"You should be careful about what you put on your face," she tells Shanghai Daily, "and it's difficult to verify that online cosmetics are genuine."

Many people who responded to the original posting reveal they have bought cosmetics from those online stores and never suspected a problem.

Like Liu, many were torn between denial and concerns about the products.

Some were furious - there was so much verbal violence from the ladies that the forum had to remove the comments.

Dai gou, which stands for "buying on someone else's behalf," is not new in China. In the 1980s, people asked friends or relatives going to Shanghai on business to bring back some fashionable accessories that were not available elsewhere.

In the 1990s, the destination became Hong Kong, as it became easier to go to the "shopping heaven," where prices for cosmetics, electronics and luxury brands are much cheaper.

As the Internet developed, people didn't need to ask travelers to shop on their behalf. Online shopping became popular.

Taobao has a special category for purchasing from overseas.

Website statistics show the revenue in this category rose to 520 million yuan (US$76.1 million) in the first quarter of 2008 from 9 million in the same period of 2007, an increase of 481 percent.

The global financial crisis has given a big boost to the online business since last June.

Many luxury brands went on sale and Chinese buyers snapped up bargains as the yuan appreciated strongly against the euro, British pound, Australian dollar, US dollar and Japanese yen, among other currencies.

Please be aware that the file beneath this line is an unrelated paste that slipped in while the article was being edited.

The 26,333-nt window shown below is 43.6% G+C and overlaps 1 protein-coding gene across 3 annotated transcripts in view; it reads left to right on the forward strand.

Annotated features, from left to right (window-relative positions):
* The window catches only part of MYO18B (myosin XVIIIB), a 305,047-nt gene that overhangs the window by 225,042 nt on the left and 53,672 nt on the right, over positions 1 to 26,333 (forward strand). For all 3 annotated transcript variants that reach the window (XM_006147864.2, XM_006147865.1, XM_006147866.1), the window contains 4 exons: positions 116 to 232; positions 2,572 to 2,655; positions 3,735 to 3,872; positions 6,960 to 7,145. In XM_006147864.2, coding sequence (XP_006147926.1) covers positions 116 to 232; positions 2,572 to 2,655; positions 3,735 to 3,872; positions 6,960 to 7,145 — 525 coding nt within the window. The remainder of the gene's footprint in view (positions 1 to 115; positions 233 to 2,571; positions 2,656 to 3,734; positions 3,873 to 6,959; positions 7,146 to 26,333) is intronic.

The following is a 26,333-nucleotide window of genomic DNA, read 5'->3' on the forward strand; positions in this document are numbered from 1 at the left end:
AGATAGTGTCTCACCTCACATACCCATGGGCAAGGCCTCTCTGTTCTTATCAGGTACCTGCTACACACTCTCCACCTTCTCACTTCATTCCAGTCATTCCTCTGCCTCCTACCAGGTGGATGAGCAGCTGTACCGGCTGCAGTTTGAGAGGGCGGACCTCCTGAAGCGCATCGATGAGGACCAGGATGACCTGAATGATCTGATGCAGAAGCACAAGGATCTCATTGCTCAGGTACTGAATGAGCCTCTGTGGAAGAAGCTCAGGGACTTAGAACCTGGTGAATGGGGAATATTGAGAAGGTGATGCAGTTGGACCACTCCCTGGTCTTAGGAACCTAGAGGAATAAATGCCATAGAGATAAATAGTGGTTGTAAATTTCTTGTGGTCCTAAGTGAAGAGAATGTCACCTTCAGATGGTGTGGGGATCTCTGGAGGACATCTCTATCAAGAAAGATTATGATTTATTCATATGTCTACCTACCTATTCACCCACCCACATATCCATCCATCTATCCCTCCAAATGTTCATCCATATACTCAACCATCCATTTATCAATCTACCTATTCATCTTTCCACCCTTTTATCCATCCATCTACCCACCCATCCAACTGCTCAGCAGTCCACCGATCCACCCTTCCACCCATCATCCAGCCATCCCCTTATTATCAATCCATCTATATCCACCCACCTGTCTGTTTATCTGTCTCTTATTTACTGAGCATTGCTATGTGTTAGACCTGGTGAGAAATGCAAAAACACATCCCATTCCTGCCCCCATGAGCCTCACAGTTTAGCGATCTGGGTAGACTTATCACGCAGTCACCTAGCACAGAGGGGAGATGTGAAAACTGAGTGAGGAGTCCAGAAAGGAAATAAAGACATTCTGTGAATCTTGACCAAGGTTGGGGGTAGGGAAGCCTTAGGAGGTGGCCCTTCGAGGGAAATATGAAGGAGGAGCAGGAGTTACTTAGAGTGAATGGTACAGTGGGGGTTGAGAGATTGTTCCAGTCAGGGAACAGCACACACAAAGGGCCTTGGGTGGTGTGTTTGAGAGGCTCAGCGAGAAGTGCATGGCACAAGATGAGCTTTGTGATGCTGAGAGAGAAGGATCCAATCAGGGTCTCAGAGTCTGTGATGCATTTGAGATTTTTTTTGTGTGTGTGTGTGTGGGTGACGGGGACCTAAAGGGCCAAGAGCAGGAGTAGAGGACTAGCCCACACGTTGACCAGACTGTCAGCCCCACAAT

The most popular products from overseas are designer clothes and accessories, cosmetics and health products (such as vitamins, supplements and diet pills).

The most popular destinations include Japan, South Korea, America, Australia and France.

"Most Western brands have always been much more expensive on the Chinese mainland, because of tariff and additional costs on regional sales agents," says editor Huang.

"Some brands like Coach or Nine West are not that costly in the West, but they are sold at much higher prices here," she adds.

She has written a series of articles and posted guidelines on her magazine's Website about how to choose online stores selling overseas products.

"The price has dropped more than half for a lot of well-known brands like LV, Coach and Shiseido, both because of discounts and depreciation of other currencies in the financial crisis," says Huang.